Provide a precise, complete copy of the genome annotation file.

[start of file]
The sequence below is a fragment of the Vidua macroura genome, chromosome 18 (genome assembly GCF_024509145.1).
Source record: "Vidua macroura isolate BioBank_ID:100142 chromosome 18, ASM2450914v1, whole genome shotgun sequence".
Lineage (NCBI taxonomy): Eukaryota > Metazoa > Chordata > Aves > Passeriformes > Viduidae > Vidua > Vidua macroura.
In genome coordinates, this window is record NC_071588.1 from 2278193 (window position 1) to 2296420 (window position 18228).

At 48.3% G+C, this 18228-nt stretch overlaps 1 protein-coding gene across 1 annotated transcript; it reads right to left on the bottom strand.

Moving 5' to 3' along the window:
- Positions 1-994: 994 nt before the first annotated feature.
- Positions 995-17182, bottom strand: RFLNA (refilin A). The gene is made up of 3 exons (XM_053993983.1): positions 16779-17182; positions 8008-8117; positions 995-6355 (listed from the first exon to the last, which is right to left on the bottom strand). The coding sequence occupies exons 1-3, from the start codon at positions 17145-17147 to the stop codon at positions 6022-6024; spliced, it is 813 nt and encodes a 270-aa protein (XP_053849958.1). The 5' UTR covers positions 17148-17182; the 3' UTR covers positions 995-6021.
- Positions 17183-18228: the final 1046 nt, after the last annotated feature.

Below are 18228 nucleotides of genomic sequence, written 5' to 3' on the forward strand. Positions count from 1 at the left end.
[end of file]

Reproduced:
The sequence below is a fragment of the Vidua macroura genome, chromosome 18 (genome assembly GCF_024509145.1).
Source record: "Vidua macroura isolate BioBank_ID:100142 chromosome 18, ASM2450914v1, whole genome shotgun sequence".
Lineage (NCBI taxonomy): Eukaryota > Metazoa > Chordata > Aves > Passeriformes > Viduidae > Vidua > Vidua macroura.
In genome coordinates, this window is record NC_071588.1 from 2278193 (window position 1) to 2296420 (window position 18228).

At 48.3% G+C, this 18228-nt stretch overlaps 1 protein-coding gene across 1 annotated transcript; it reads right to left on the bottom strand.

Moving 5' to 3' along the window:
- Positions 1-994: 994 nt before the first annotated feature.
- Positions 995-17182, bottom strand: RFLNA (refilin A). The gene is made up of 3 exons (XM_053993983.1): positions 16779-17182; positions 8008-8117; positions 995-6355 (listed from the first exon to the last, which is right to left on the bottom strand). The coding sequence occupies exons 1-3, from the start codon at positions 17145-17147 to the stop codon at positions 6022-6024; spliced, it is 813 nt and encodes a 270-aa protein (XP_053849958.1). The 5' UTR covers positions 17148-17182; the 3' UTR covers positions 995-6021.
- Positions 17183-18228: the final 1046 nt, after the last annotated feature.

Below are 18228 nucleotides of genomic sequence, written 5' to 3' on the forward strand. Positions count from 1 at the left end.